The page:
The Freedom From Religion Foundation is urging an Arkansas county to stop using houses of worship as polling places.
A significant number of the polling places in Washington County are churches. This was particularly problematic last year when a special civil rights election (to extend protections to the LGBT community) was held and 16 of the 17 polling sites in Fayetteville, the county headquarters, were churches.
"Selecting churches as polling places can serve to unduly influence voters to vote in a particular way that they might not otherwise," FFRF Managing Staff Attorney Rebecca Markert has written to Washington County Election Commission Chairman Bill Ackerman. "This is especially true if the churches themselves are promoting or demonizing a particular side of an issue."
But even otherwise, there are a host of problems with houses of worship being used as polling sites in Washington County or elsewhere in the United States.
First, many of these sites are used for religious services. Religious imagery is pervasive in a lot of these venues and oftentimes is in direct view of voters. FFRF has received complaints of voting booths directly underneath paintings of Jesus, large Christian crosses and nearby bibles and posters with biblical verses on them.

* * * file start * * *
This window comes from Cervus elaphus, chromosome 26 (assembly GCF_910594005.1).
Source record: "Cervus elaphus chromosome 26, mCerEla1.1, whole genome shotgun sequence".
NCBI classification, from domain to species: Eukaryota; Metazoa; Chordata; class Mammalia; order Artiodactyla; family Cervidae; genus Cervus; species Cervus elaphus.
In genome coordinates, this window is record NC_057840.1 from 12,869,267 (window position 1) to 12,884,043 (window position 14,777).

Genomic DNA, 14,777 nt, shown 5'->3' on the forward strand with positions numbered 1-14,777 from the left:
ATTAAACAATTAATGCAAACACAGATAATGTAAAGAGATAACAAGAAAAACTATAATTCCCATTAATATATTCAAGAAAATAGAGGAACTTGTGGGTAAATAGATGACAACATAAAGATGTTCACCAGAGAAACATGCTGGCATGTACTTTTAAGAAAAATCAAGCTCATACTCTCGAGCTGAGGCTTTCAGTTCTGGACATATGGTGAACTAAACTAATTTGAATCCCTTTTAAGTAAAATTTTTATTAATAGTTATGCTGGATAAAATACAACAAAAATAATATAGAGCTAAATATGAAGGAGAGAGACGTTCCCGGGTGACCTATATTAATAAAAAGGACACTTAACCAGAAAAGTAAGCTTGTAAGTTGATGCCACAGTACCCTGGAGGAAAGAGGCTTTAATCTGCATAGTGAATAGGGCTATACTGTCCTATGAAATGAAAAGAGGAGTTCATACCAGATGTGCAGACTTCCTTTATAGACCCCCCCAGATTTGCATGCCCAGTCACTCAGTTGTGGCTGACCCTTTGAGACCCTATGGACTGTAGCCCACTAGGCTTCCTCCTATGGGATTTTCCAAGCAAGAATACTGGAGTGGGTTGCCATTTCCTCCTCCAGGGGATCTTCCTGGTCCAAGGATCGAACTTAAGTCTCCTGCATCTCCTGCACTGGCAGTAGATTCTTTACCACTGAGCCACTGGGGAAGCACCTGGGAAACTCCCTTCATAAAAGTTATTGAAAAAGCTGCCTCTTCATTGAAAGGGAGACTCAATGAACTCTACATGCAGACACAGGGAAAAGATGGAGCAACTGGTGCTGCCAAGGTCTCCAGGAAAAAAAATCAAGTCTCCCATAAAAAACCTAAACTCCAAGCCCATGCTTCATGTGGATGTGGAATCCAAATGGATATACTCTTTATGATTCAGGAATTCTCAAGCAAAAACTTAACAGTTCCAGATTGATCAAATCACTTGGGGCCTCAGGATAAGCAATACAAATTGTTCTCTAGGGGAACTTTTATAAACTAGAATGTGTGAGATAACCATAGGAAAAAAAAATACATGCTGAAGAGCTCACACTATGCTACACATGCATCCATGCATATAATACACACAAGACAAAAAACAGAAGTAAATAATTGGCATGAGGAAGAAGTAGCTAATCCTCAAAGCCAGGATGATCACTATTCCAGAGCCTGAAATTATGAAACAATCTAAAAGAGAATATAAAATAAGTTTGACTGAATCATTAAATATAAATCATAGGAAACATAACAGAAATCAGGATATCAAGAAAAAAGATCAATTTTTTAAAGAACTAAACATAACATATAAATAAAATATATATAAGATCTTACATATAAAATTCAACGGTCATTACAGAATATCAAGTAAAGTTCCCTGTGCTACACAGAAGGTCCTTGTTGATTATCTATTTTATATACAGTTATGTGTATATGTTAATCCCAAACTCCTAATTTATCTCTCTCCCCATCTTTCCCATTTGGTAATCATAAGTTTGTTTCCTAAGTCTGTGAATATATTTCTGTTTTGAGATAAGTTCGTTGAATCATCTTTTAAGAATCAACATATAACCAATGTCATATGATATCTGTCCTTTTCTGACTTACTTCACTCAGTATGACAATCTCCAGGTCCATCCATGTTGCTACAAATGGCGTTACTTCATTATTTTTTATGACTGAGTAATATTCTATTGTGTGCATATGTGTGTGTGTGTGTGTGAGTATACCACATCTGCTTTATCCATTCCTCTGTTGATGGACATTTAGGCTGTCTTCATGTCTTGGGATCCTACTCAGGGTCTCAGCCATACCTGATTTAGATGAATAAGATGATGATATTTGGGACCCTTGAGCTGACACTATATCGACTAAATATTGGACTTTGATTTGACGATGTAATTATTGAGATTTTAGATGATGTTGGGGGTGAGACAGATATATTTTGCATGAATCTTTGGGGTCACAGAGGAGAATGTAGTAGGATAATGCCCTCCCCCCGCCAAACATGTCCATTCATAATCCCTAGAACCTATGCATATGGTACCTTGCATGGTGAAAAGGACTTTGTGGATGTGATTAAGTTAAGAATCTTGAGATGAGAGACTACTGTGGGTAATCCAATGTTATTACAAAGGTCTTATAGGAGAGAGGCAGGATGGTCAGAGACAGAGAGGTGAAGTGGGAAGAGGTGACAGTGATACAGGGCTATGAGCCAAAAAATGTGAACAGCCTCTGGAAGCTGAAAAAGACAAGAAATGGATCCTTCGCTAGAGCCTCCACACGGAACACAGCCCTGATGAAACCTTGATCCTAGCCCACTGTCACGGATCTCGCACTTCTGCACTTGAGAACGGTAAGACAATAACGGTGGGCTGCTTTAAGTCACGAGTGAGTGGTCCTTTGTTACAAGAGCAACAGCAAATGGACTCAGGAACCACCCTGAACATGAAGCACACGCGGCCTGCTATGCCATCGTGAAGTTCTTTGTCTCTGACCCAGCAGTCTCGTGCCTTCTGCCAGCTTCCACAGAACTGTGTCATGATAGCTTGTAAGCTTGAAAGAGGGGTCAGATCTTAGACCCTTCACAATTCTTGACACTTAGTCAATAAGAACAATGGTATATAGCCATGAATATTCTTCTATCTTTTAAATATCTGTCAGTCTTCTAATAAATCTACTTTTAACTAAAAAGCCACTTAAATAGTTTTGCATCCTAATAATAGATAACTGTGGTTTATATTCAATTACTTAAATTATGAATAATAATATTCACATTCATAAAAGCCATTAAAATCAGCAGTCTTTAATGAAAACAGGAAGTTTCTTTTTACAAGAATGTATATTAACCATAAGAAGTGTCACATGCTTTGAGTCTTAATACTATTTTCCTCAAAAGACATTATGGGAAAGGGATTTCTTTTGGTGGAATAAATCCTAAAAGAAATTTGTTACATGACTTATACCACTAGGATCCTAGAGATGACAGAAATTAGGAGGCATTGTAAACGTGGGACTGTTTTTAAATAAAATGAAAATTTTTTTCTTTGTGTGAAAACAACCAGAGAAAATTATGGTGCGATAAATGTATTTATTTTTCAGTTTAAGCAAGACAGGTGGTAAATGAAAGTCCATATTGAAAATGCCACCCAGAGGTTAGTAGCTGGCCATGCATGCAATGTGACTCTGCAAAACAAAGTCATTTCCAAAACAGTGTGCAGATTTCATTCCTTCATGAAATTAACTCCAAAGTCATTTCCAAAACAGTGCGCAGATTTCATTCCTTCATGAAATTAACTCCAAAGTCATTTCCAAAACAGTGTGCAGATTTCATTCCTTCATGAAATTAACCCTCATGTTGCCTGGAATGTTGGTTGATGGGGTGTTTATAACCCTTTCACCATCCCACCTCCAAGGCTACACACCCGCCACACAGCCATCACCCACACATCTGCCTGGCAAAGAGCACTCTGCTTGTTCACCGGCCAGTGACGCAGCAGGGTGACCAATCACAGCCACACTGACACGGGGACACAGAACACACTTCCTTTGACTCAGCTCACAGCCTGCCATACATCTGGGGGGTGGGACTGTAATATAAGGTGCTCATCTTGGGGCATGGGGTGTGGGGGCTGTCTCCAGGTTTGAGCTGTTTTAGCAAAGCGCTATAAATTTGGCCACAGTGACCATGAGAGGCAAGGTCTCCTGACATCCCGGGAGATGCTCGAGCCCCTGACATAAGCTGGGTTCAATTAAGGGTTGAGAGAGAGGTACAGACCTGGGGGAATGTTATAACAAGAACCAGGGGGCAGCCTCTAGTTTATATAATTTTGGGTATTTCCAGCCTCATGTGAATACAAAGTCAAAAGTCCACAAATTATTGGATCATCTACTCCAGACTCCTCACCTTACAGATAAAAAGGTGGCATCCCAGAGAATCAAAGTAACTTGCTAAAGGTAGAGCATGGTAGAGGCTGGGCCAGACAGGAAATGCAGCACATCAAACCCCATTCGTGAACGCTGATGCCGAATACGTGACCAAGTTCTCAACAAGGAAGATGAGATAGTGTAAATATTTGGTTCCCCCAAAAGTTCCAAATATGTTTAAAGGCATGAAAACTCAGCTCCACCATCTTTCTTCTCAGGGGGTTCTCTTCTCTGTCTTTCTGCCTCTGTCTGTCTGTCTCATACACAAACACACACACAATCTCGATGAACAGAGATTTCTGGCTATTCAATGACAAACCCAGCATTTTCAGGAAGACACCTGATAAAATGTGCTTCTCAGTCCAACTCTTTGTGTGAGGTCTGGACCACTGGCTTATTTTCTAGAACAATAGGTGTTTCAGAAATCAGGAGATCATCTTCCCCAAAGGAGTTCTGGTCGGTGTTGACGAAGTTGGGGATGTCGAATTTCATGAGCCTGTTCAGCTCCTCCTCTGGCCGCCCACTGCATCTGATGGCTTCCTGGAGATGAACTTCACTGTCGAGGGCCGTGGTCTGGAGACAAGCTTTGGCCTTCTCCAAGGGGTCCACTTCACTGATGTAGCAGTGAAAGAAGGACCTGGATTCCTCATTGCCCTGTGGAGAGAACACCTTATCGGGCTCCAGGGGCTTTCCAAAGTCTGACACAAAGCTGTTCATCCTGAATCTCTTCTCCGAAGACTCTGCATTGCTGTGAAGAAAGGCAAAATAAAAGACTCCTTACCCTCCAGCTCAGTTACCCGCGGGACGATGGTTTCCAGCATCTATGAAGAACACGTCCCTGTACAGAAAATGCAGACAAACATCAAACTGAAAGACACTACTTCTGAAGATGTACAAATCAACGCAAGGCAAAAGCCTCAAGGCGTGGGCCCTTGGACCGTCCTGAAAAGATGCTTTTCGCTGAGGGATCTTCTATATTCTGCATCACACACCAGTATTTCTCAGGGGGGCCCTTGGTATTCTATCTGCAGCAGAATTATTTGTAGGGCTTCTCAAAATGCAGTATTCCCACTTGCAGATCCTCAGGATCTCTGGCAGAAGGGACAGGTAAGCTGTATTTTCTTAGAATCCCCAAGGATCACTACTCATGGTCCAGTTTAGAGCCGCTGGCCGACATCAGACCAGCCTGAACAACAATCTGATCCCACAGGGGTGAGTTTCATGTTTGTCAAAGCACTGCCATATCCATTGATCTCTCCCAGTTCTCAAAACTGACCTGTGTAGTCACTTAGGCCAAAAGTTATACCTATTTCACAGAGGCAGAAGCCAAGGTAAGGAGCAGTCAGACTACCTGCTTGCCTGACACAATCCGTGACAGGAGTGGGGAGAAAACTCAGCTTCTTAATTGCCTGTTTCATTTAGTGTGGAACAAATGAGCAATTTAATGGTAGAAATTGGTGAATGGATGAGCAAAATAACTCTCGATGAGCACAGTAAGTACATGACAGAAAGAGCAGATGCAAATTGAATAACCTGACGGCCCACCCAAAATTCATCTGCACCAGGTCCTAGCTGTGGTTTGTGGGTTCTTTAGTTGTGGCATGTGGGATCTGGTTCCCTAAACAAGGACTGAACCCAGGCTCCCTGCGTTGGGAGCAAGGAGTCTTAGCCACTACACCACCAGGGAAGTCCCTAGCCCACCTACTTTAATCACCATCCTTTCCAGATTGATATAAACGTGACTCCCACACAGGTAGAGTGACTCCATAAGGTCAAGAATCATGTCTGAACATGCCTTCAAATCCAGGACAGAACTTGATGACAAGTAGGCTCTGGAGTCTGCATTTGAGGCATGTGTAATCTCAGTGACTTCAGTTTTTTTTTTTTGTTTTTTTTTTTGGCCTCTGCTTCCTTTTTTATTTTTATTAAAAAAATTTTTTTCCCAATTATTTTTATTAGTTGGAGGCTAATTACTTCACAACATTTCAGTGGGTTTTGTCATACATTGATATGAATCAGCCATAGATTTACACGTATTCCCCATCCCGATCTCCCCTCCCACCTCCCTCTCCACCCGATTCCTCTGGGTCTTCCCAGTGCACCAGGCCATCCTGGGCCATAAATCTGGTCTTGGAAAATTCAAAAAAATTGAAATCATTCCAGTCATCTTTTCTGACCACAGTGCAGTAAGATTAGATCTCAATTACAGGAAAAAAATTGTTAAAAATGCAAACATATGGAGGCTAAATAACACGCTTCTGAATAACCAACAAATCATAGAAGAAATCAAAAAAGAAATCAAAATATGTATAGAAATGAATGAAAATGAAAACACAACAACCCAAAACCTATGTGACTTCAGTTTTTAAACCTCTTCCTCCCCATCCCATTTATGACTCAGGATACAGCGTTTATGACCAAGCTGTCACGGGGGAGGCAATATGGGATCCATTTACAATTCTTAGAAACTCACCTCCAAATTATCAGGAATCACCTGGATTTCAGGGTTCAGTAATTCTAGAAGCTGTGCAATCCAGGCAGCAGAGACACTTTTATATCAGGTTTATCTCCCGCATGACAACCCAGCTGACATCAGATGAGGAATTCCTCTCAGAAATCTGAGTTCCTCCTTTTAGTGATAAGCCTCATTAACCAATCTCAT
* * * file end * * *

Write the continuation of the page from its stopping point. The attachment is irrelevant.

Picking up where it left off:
Furthermore, there are numerous cases across the country of religious institutions exploiting their position as polling sites to promote their churches or causes. FFRF has received reports of churches handing out literature about their services and posting sign-ups for their bible studies.
The most egregious abuses are, however, when religious centers used as polling places take the opportunity to speak out on ballot initiatives or referenda at issue in the election (as in Washington County last year), or improperly endorse or oppose a candidate. Washington County is not the only example, as this has come up frequently in the recent past when same-sex marriage bans have been considered in states across the United States.
FFRF strongly urges Washington County to remove all houses of worship as polling places in future elections. There are plenty of secular options available that could be relied on not to abuse the voter trust.
The Freedom From Religion Foundation is a national nonprofit dedicated to the separation of state and church, with more than 23,000 nonreligious members all over the country, including 100-plus individuals in Arkansas.